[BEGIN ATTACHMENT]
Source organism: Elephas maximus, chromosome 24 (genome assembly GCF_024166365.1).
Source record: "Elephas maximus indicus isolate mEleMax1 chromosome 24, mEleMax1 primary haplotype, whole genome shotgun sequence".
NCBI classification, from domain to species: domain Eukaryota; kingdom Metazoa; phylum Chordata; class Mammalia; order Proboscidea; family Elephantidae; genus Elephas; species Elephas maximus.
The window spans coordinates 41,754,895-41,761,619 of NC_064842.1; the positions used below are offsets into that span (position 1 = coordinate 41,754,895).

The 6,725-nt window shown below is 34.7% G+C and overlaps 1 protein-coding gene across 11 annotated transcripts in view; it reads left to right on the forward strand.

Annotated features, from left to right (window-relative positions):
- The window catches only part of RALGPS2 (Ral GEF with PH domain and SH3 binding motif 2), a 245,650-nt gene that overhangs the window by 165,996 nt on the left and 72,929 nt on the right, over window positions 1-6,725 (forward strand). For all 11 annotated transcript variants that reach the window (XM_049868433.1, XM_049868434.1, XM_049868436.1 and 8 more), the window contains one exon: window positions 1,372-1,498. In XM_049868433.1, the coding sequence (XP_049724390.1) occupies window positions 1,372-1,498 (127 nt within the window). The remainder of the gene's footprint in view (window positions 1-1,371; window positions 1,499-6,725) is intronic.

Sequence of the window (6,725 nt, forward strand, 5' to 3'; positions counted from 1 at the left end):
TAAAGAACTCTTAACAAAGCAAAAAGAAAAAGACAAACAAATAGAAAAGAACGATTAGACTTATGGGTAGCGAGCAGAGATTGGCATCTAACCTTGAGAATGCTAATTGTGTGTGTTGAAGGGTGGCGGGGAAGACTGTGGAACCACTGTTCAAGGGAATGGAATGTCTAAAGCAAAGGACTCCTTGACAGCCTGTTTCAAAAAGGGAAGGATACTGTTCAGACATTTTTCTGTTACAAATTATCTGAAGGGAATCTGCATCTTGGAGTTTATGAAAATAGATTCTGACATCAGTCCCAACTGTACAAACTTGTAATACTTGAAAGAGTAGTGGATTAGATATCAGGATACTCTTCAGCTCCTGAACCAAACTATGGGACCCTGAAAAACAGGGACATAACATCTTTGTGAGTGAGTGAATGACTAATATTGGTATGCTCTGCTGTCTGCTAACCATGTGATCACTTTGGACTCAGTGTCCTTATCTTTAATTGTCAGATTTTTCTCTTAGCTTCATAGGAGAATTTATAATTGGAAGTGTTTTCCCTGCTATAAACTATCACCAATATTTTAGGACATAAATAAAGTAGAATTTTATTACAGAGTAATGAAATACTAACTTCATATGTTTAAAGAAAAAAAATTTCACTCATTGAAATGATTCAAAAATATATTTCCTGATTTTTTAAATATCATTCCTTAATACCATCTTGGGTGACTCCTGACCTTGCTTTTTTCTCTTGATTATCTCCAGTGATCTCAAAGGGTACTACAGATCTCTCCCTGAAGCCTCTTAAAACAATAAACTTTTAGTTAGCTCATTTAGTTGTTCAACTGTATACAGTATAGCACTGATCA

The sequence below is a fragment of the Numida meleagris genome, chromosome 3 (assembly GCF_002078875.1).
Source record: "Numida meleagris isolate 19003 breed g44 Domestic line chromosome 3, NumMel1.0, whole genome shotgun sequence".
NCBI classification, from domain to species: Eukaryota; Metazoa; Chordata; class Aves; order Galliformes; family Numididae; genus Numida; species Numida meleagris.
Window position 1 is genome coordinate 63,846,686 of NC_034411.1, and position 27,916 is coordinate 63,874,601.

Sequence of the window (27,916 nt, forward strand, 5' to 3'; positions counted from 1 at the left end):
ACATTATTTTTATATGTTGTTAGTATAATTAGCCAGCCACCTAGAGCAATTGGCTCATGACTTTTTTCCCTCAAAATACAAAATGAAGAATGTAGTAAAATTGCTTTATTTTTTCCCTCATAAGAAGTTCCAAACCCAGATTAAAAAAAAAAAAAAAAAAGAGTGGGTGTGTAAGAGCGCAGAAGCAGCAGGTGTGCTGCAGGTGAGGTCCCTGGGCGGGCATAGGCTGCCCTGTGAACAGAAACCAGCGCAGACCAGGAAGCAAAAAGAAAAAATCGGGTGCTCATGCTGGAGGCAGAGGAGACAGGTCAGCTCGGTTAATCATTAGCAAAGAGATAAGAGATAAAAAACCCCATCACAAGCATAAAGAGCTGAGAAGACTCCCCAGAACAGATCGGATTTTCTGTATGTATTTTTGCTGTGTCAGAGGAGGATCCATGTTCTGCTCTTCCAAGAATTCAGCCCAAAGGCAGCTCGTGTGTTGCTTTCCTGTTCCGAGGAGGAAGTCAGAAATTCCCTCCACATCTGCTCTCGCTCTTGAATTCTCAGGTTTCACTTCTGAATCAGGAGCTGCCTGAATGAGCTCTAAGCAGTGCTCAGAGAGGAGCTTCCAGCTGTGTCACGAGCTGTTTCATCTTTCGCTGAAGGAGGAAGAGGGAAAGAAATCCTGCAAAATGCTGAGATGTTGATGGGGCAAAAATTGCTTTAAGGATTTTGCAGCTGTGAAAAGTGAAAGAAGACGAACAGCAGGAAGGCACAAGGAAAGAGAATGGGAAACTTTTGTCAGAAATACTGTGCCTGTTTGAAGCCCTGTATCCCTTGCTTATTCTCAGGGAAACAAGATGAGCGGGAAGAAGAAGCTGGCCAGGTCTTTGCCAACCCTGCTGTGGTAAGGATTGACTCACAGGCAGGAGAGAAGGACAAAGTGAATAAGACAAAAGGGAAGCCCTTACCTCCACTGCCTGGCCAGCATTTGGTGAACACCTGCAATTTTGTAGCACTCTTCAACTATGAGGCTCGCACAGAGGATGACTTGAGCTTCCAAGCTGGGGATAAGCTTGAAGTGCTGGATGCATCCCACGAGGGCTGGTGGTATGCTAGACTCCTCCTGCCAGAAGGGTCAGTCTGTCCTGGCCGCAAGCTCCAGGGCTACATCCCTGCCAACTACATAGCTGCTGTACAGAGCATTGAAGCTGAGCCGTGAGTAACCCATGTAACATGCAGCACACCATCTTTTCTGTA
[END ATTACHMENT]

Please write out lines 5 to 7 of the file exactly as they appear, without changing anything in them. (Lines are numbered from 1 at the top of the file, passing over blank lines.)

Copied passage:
The 6,725-nt window shown below is 34.7% G+C and overlaps 1 protein-coding gene across 11 annotated transcripts in view; it reads left to right on the forward strand.

Annotated features, from left to right (window-relative positions):
- The window catches only part of RALGPS2 (Ral GEF with PH domain and SH3 binding motif 2), a 245,650-nt gene that overhangs the window by 165,996 nt on the left and 72,929 nt on the right, over window positions 1-6,725 (forward strand). For all 11 annotated transcript variants that reach the window (XM_049868433.1, XM_049868434.1, XM_049868436.1 and 8 more), the window contains one exon: window positions 1,372-1,498. In XM_049868433.1, the coding sequence (XP_049724390.1) occupies window positions 1,372-1,498 (127 nt within the window). The remainder of the gene's footprint in view (window positions 1-1,371; window positions 1,499-6,725) is intronic.